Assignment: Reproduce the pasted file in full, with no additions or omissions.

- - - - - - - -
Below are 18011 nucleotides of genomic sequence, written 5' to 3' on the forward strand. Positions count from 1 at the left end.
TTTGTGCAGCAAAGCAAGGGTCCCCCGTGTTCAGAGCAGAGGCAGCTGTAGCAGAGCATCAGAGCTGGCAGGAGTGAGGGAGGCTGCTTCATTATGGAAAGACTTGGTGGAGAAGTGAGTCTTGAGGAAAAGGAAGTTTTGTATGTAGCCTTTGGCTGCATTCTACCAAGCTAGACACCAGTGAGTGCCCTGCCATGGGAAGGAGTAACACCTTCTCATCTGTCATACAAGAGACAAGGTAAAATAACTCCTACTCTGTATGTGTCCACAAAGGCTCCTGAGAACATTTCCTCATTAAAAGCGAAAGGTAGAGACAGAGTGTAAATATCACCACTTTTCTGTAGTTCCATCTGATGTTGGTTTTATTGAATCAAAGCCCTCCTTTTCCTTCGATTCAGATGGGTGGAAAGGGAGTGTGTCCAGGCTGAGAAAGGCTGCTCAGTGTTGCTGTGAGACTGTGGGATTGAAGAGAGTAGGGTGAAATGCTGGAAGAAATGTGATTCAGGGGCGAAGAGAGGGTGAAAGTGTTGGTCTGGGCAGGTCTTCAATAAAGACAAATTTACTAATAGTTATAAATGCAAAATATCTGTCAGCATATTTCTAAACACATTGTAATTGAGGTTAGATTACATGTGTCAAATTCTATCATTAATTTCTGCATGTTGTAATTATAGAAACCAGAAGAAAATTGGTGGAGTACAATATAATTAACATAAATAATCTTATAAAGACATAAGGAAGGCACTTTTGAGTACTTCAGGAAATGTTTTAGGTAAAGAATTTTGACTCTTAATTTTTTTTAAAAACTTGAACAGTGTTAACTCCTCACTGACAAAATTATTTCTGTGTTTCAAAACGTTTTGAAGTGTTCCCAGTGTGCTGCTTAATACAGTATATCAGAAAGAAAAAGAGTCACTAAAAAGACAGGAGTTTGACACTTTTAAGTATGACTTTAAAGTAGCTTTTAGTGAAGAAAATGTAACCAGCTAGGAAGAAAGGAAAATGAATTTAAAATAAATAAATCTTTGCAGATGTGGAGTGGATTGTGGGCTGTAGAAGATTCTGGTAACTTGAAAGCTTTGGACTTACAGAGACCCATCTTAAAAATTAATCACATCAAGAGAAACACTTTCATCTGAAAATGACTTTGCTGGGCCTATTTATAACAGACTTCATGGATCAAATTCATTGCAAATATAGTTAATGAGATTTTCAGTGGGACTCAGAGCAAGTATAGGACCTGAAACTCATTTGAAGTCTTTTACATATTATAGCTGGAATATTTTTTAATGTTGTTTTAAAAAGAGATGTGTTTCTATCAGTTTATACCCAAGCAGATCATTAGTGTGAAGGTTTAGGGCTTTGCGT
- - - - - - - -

Below are 18011 nucleotides of genomic sequence, written 5' to 3' on the forward strand. Positions count from 1 at the left end.
TTTGTGCAGCAAAGCAAGGGTCCCCCGTGTTCAGAGCAGAGGCAGCTGTAGCAGAGCATCAGAGCTGGCAGGAGTGAGGGAGGCTGCTTCATTATGGAAAGACTTGGTGGAGAAGTGAGTCTTGAGGAAAAGGAAGTTTTGTATGTAGCCTTTGGCTGCATTCTACCAAGCTAGACACCAGTGAGTGCCCTGCCATGGGAAGGAGTAACACCTTCTCATCTGTCATACAAGAGACAAGGTAAAATAACTCCTACTCTGTATGTGTCCACAAAGGCTCCTGAGAACATTTCCTCATTAAAAGCGAAAGGTAGAGACAGAGTGTAAATATCACCACTTTTCTGTAGTTCCATCTGATGTTGGTTTTATTGAATCAAAGCCCTCCTTTTCCTTCGATTCAGATGGGTGGAAAGGGAGTGTGTCCAGGCTGAGAAAGGCTGCTCAGTGTTGCTGTGAGACTGTGGGATTGAAGAGAGTAGGGTGAAATGCTGGAAGAAATGTGATTCAGGGGCGAAGAGAGGGTGAAAGTGTTGGTCTGGGCAGGTCTTCAATAAAGACAAATTTACTAATAGTTATAAATGCAAAATATCTGTCAGCATATTTCTAAACACATTGTAATTGAGGTTAGATTACATGTGTCAAATTCTATCATTAATTTCTGCATGTTGTAATTATAGAAACCAGAAGAAAATTGGTGGAGTACAATATAATTAACATAAATAATCTTATAAAGACATAAGGAAGGCACTTTTGAGTACTTCAGGAAATGTTTTAGGTAAAGAATTTTGACTCTTAATTTTTTTTAAAAACTTGAACAGTGTTAACTCCTCACTGACAAAATTATTTCTGTGTTTCAAAACGTTTTGAAGTGTTCCCAGTGTGCTGCTTAATACAGTATATCAGAAAGAAAAAGAGTCACTAAAAAGACAGGAGTTTGACACTTTTAAGTATGACTTTAAAGTAGCTTTTAGTGAAGAAAATGTAACCAGCTAGGAAGAAAGGAAAATGAATTTAAAATAAATAAATCTTTGCAGATGTGGAGTGGATTGTGGGCTGTAGAAGATTCTGGTAACTTGAAAGCTTTGGACTTACAGAGACCCATCTTAAAAATTAATCACATCAAGAGAAACACTTTCATCTGAAAATGACTTTGCTGGGCCTATTTATAACAGACTTCATGGATCAAATTCATTGCAAATATAGTTAATGAGATTTTCAGTGGGACTCAGAGCAAGTATAGGACCTGAAACTCATTTGAAGTCTTTTACATATTATAGCTGGAATATTTTTTAATGTTGTTTTAAAAAGAGATGTGTTTCTATCAGTTTATACCCAAGCAGATCATTAGTGTGAAGGTTTAGGGCTTTGCGT